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A Christmas Message To Organisations That Use Workfare

December 9, 2013

Thanks to Johnny Void. I have seen suggestions that we should all do this to all organisations that use workfare. I have to agree with these suggestions!

http://johnnyvoid.files.wordpress.com/2013/12/salvation-army-mailout.jpg

8 Comments leave one →
  1. Margaret OHagan permalink
    December 9, 2013 12:51 pm

    I don’t quite understand. I thought the salvation and army were kind and helping loads of homeless people at Christmas and New Year. I have received their Christmas appeal letter and I was going to donate to them to help the homeless especially at this time of year. So please can you inform me of what’s going on. Thankyou. Mags.

    • Keith Prince permalink
      December 10, 2013 2:05 am

      Originally William Booth’s Christian Mission in the east end of London wasn’t aimed at materially helping the poor, as an evangelical Christian to him it was what happened after you died that was the important thing. However he realised his message fell on deaf ears so the Salvation Army’s soup kicthens, seamen’s missions and the like were a ‘veneer’ to entice poor workers and the unemployed to come hear “God’s” (his) message of repentance and salvation. His other big fear was that ideas like socialism and anarchism might take root among the working classes and his organisation was designed, in part, to try and stave off strikes and protests. Initially his mission was funded my northern textile mill owners who were infamous exploiters (12 year olds worked 12 hours a day & were even crushed to death by machinery – being small they were used to clean under machinery while it was still sunning). Booth was feted by leading businessmen, Queen Victoria and US presidents and he was a great supporter of British imperialism – hence the uniforms which were meant to invoke the jingoism of the day. So their use today of workfare is actually true to their founding traditions.

  2. Joe permalink
    December 9, 2013 2:32 pm

    10 For even when we were with you, we commanded you this: If anyone will not work, neither shall he eat. 11 For we hear that there are some who walk among you in a disorderly manner, not working at all, but are busybodies. 12 Now those who are such we command and exhort through our Lord Jesus Christ that they work in quietness and eat their own bread. – 2 Thessalonians 3:10-12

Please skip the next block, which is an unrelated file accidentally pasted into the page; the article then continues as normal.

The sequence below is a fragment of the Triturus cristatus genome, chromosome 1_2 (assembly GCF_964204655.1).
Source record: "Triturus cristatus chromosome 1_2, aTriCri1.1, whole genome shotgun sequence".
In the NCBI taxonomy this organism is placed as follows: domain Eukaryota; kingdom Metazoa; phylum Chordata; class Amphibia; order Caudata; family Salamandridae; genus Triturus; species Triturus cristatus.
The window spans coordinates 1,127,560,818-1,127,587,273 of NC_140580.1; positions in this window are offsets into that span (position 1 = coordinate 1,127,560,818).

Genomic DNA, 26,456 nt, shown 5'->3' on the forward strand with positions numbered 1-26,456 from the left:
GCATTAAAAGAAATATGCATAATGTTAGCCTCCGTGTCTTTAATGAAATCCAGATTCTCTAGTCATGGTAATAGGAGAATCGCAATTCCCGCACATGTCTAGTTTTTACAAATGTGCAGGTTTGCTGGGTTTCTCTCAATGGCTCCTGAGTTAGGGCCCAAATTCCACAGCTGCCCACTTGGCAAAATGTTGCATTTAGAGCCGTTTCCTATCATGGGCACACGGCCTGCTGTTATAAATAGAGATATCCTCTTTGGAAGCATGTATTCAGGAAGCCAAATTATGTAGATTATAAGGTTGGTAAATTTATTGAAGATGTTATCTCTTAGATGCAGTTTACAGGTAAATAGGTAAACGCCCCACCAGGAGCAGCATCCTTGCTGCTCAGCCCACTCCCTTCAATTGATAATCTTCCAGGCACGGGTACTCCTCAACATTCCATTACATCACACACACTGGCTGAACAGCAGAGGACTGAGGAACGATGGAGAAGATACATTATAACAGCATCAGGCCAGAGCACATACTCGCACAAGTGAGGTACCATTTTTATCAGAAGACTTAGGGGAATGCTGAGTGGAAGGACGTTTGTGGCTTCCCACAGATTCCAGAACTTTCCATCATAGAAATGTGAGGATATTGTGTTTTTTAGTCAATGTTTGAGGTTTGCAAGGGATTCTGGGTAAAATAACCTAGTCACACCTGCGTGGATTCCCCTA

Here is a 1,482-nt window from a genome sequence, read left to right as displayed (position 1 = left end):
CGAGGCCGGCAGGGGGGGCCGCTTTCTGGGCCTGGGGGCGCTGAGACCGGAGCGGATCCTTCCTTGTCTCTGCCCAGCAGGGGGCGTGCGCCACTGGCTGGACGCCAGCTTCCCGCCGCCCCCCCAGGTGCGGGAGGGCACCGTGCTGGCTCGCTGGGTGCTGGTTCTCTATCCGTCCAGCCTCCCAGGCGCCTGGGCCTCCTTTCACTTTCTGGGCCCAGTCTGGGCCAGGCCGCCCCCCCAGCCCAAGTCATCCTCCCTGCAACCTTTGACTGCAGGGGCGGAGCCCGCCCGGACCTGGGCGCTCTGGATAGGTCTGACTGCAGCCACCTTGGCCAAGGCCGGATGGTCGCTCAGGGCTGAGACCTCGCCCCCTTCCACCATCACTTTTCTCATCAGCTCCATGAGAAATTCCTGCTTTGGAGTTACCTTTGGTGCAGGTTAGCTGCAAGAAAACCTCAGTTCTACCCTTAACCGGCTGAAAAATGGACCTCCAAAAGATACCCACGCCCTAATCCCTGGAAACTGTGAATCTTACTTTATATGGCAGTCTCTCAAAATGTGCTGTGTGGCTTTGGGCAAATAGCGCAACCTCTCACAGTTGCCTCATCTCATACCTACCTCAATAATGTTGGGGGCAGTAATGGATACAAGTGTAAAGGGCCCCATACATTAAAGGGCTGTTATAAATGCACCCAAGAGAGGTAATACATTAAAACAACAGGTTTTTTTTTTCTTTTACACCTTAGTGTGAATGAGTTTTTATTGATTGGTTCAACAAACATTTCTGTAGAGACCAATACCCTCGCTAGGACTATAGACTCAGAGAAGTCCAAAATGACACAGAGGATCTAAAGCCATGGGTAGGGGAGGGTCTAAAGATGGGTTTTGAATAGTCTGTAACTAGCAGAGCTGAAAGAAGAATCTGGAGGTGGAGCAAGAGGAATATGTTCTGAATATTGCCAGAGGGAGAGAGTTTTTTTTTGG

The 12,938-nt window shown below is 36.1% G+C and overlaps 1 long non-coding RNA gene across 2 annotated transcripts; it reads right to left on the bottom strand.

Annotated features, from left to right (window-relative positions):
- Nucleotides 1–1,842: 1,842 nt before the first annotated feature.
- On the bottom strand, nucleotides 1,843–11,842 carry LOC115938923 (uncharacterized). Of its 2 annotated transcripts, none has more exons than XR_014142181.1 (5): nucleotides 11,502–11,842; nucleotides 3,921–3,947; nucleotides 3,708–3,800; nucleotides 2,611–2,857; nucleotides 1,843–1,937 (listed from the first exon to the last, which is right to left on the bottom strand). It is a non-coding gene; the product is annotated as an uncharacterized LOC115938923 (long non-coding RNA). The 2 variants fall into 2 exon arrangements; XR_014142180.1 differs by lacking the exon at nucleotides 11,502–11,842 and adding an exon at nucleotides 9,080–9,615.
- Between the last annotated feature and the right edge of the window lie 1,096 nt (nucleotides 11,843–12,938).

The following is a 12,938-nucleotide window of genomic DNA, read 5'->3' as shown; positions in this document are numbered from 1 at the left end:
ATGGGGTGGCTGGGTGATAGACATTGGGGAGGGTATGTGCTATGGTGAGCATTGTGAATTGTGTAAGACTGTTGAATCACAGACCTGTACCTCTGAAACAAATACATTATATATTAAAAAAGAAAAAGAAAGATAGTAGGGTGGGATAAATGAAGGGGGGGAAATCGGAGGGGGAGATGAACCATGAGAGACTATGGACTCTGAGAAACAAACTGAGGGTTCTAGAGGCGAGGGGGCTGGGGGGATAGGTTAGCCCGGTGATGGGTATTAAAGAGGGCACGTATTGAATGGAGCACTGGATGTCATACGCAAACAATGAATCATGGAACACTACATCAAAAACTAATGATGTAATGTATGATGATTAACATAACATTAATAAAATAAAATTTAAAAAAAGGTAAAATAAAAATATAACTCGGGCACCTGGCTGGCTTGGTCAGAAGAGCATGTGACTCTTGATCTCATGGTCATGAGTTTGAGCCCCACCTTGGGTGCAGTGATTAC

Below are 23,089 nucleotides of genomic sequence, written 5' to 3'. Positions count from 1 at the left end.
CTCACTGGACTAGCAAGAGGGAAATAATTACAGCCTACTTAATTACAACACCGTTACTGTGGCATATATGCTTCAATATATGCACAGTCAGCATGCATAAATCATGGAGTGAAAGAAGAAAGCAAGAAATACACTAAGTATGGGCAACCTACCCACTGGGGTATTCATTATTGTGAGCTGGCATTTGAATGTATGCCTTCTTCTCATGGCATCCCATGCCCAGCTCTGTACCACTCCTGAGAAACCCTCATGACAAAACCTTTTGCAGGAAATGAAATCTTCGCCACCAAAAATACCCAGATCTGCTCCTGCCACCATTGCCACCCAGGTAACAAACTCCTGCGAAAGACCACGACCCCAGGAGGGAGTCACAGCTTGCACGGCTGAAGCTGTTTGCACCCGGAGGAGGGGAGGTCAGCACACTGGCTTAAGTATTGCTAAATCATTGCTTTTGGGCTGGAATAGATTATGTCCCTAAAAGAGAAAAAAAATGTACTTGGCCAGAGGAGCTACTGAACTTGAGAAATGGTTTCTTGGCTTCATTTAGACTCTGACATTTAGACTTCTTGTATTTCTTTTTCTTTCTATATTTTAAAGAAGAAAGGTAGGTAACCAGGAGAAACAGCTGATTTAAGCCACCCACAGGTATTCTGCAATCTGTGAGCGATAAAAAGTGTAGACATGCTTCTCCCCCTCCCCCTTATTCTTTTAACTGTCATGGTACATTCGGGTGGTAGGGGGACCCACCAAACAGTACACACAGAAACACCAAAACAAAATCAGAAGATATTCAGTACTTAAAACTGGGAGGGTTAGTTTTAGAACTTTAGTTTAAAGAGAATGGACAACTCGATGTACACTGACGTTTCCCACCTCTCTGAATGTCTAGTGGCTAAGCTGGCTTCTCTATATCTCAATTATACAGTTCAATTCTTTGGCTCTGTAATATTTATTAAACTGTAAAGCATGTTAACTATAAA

• J C permalink
      December 9, 2013 7:25 pm

      Yeah I guess we should just let all the disabled people, the vulnerable, and the unemployed in our broken economy starve and freeze to death because an old book said so. What the fuck happened to love thy neighbour? Where is your Christian compassion? Didn’t Jesus live on alms?

  3. December 9, 2013 2:39 pm

    Erm, If you want to help the homeless, go find the ones that hang around in your area and have a little chat with them. Make an omelette with those mushrooms that are on their due date or grab those fruits your kids won’t eat and give them to the guys you see in the street. Better yet with some hot coffee or tea. It’s not expensive and you see the results by yourself, not having to trust in an anonymous charity org. The Salvation Army use unpaid workforce to achieve their goals and deny their help to people who are gay. That sort of defeats the purpose of helping. You can help better and, believe me, it is sort of addictive. (I don’t know what the bible guy means, but maybe it’s the same).

  4. Shaun permalink
    December 9, 2013 10:28 pm

    I think that the point needs to be stressed that there is a major difference between a charity and a business. Most charities appear to be moving ever closer to becoming indiscernible from businesses (except that do not pay tax and can claim 25% back from HMRC for items they sell), while their directors are rapidly moving into the 6-figure salary category, with expense accounts to match. A lot of business (banks most of all, but others through various employment subsidy schemes) are becoming charities in that they receive large amount of assistance from the taxpayer and that assistance is not related to either need (it is not related to profit margins or executive pay) nor morale worth. And of course both can get volunteers free from the local job centre, indeed some can get paid for the inconvenience of taking on free labour’. Now if your are disabled, unemployed and/or homeless it’s completely the opposite way round. Even if you have paid 30 years or more National Insurance on the basis that if you were, ill, became disabled or unemployed you would receive at least the minimum amount of money needed to live off.

    • Eunice Slyfield permalink
      December 17, 2013 5:35 pm

      Some charities pay their bosses quite a lot .But expect disabled to work their shops for nothing. I once worked in a Scope shop I had to volunteer or loose benefit
      this was in the 80s. The manager was a university student. Being paid ! I could have ran the shop. But Scope used university student. Maybe mummy and daddy paid scope .

Trackbacks

  1. A First Look At The Salvation Army’s Employment Practices (Or: What Would William Wilberforce Say?) | lewisblayse.net

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